Elba seems like the perfect entrée into an album that seeks to provide a definitive explanation of what it means to be a drug dealer, and what it means to craft the image of a drug dealer, whether through film or through song. Midway through the album, on “Ignorant Sh*t,” (actually a recycled tune from “Black Album” sessions), Jay lays it out quite clearly: “Actually believe half of what you see, none of what you hear, even if it’s spit by me,” and then goes on to document the ways he will murder and double-murder all comers.
The opening track, “Pray,” makes good use of a breathy Beyonce, as Jay relates a youth spent witnessing crime and learning how “the rules is blurred.” “American Dream” sees the album begin to blossom around a terrific Marvin Gaye sampling track where, amid weepy strings, Hova wonders whether he ought to be considering college instead of eyeing his entry into the game. “We need a place to pitch, we need a mound,” he says, as if the American dream were really just that easy, a piece of land from which to build a fortune. At one point he offers the benediction, one dealer to another, “survive the draughts, I wish you well,” then repeats the line with a twinge of disbelief, saying next “How sick am I? I wish you health, I wish you wheels, I wish you wealth, I wish you insight so you can see for yourself.” It’s a rare moment where the dream is finally for the wisdom to simply survive. “No Hook,” offers a rueful double meaning and a walking tempo. The song has no hook, no chorus, and Jay yelps that he doesn’t need one, but early on it’s clear the hook represents his absent father, a presence replaced by the criminal code.
“Roc Boys,” with its incredibly boisterous staccato horns (and a little help from Kanye West on the hook), offers an all-out celebration of the drug game, of the money, of buying the bar: “Oh what a feelin’, I’m feelin’ life!” “I Know” is a standard Neptunes-produced love song, all Nintendo-style slow jam, only in this case the love being professed is to an addict from the addiction, with clever reversals like “91/2 weeks is better than 12 steps.” On “Success,” Jay laments the lack of comforts in wealth, fancy things, fancy places to go: “How many times can I go to Mr. Chow’s?” The B-3 organ boil-up alongside a thunderous beat provides a perfectly doom-laden backdrop for such musings and threats, while Nas steals at least part of the show with his unreal guest verse. By the final track, “Fallen,” the arc of the narrative is complete: the mighty kingpin comes down, and the people come from all around to take pleasure from the fall; really the same pleasure they took from his rise. It’s tragedy: early success always has downfall secreted within itself.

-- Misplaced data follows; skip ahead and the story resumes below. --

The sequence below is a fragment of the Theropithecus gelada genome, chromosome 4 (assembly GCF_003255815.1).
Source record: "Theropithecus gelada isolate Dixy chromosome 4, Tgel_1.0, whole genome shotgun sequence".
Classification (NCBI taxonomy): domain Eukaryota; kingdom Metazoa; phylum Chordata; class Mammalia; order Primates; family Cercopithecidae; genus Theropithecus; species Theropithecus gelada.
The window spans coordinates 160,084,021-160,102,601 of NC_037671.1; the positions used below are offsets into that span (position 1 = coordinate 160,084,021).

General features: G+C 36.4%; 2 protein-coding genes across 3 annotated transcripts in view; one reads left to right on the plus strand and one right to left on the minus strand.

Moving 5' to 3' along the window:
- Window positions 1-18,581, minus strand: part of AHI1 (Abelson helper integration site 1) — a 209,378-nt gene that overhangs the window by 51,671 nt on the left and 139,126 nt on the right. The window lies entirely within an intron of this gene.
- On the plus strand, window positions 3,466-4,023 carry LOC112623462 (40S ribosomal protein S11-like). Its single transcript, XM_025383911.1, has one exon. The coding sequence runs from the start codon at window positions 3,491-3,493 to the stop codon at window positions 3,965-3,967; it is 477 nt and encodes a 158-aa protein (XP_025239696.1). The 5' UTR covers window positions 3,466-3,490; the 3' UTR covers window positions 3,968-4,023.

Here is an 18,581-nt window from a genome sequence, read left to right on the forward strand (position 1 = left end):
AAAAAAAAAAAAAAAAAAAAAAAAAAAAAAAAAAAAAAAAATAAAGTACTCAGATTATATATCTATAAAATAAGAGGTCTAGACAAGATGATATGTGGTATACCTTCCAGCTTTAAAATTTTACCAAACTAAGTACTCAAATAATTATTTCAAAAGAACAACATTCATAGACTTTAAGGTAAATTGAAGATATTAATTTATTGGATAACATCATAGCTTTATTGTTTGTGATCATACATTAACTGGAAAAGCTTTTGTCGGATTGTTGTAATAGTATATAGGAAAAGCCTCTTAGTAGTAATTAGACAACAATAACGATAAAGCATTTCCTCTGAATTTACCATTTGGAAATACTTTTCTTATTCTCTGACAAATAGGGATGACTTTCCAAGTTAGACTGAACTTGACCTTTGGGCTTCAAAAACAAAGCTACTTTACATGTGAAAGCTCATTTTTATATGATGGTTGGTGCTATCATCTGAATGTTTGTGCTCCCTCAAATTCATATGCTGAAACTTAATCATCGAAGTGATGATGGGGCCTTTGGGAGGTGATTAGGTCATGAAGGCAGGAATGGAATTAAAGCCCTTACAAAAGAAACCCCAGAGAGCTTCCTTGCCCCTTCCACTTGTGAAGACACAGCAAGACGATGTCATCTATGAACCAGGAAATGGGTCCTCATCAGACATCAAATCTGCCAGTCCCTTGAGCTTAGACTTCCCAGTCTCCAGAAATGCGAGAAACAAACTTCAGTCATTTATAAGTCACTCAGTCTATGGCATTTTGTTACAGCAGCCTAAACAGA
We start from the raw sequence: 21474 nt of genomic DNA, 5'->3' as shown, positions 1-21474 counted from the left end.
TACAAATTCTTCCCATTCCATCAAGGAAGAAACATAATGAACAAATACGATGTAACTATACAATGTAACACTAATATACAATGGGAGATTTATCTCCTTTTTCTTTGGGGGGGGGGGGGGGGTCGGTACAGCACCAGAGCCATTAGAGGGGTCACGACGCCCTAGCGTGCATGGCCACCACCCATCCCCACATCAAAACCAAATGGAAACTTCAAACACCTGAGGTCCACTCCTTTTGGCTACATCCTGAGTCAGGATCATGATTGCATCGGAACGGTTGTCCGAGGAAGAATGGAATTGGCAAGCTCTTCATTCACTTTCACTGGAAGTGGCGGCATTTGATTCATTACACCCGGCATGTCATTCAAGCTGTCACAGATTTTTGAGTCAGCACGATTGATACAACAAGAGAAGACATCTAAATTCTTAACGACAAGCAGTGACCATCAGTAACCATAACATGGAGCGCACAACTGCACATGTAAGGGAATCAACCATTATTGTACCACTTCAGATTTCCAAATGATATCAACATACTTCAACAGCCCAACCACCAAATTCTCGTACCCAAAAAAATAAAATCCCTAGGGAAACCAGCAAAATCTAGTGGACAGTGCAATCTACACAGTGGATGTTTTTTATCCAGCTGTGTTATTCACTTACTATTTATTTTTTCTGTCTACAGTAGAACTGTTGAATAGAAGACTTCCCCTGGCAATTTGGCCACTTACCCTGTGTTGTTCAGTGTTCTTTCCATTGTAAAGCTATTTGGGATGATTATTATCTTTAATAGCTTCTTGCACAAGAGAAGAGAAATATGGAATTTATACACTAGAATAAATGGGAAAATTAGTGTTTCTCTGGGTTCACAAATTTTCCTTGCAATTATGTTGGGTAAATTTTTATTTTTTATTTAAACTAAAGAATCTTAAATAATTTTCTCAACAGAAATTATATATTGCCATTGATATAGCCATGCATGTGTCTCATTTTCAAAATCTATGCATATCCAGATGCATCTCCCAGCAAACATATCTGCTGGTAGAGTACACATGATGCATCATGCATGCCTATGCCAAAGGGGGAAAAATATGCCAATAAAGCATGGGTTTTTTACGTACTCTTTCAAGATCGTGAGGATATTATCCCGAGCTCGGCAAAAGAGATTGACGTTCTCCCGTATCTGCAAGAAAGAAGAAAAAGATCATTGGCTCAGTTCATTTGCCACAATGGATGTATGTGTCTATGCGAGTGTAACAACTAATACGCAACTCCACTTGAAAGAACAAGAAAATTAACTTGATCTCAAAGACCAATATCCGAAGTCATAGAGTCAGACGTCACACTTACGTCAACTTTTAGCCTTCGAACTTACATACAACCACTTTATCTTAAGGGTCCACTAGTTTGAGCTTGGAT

“Blue Magic” and the title track, are bonus tracks, but also two of the best tracks here. “Blue Magic” refers to the brand name on Frank Lucas’s heroin, but it is self-branding that Jay achieves on the track, deepening his timbre but increasing his speed, boasting of his prowess as a crack dealer in a style both effortless and inimitable. For the title track, Just Blaze provides a beat built on a Curtis Mayfield sample, bringing us full circle to Superfly. It’s a tremendous sample, a tremendous beat, and a tremendously solid turn at the mic from Jay, a righteous way to end a mostly righteous, and perhaps more importantly, a smartly conceived, album. Jay may or may not be up to his full potential, and tongues will continue to wag through the coming weeks debating just that point. What’s beyond debate is that he has told the story behind the story, and continues to amaze.